Physical exercisesis the most popular (and if properly selected and systematically performed, also the most effective) form of therapy used in discopathy of the lumbar spine. This does not mean that they can completely heal the damaged intervertebral disc, but they can reduce pain sensations and spine dysfunction.
The muscles of the torso are in a state of constant activity (even when lying down, even though they are called postural muscles). The body posture is mostly influenced bysynergistic work of the torso extensors and flexors . During the exercises, however, it is not possible to focus solely on one of these two groups. The other core muscles should not be neglected either. A well-chosen exercise program takes into account the most effective stabilization of the lumbar spine during exercise and aims tocreate a muscular corsetthat will relieve the intervertebral discs and prevent overloading other static stabilizers (ligaments, joint capsules) and active (muscles).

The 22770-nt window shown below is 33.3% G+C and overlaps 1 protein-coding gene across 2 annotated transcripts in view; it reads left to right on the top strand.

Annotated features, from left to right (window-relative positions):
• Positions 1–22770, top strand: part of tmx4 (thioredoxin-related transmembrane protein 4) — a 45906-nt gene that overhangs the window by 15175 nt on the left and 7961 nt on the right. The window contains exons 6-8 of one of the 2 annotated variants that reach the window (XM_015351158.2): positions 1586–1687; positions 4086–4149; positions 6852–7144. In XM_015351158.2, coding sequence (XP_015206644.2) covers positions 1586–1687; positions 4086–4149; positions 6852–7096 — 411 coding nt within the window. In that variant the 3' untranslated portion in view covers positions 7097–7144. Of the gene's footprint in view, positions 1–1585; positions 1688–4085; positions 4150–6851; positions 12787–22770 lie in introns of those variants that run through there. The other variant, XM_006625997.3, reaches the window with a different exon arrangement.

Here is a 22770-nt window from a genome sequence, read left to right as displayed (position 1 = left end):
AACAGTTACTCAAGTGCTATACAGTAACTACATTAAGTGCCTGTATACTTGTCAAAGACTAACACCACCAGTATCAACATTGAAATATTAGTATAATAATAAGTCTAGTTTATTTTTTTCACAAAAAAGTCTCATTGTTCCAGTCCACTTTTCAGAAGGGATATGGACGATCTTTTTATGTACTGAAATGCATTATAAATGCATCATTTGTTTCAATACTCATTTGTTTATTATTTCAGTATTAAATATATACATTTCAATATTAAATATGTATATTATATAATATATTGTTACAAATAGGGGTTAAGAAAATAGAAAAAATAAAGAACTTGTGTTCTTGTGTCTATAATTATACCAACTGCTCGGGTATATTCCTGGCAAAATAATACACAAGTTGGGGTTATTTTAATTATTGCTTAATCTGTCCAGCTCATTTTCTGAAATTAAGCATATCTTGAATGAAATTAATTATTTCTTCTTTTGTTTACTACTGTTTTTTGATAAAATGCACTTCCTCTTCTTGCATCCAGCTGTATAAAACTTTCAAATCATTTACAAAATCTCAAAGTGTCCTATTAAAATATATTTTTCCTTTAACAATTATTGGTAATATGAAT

The success of the therapy also depends on the cooperation and commitment of the patient himself.Therapeutic sessions are conducted until the patient understands and masters the appropriate exercises. Then the patient enters the self-healing phase, in which he independently performs exercises at home . She also follows the therapist's other guidelines all the time andadjusts her lifestyle to the requirements of the disease .The self-healing phase never ends .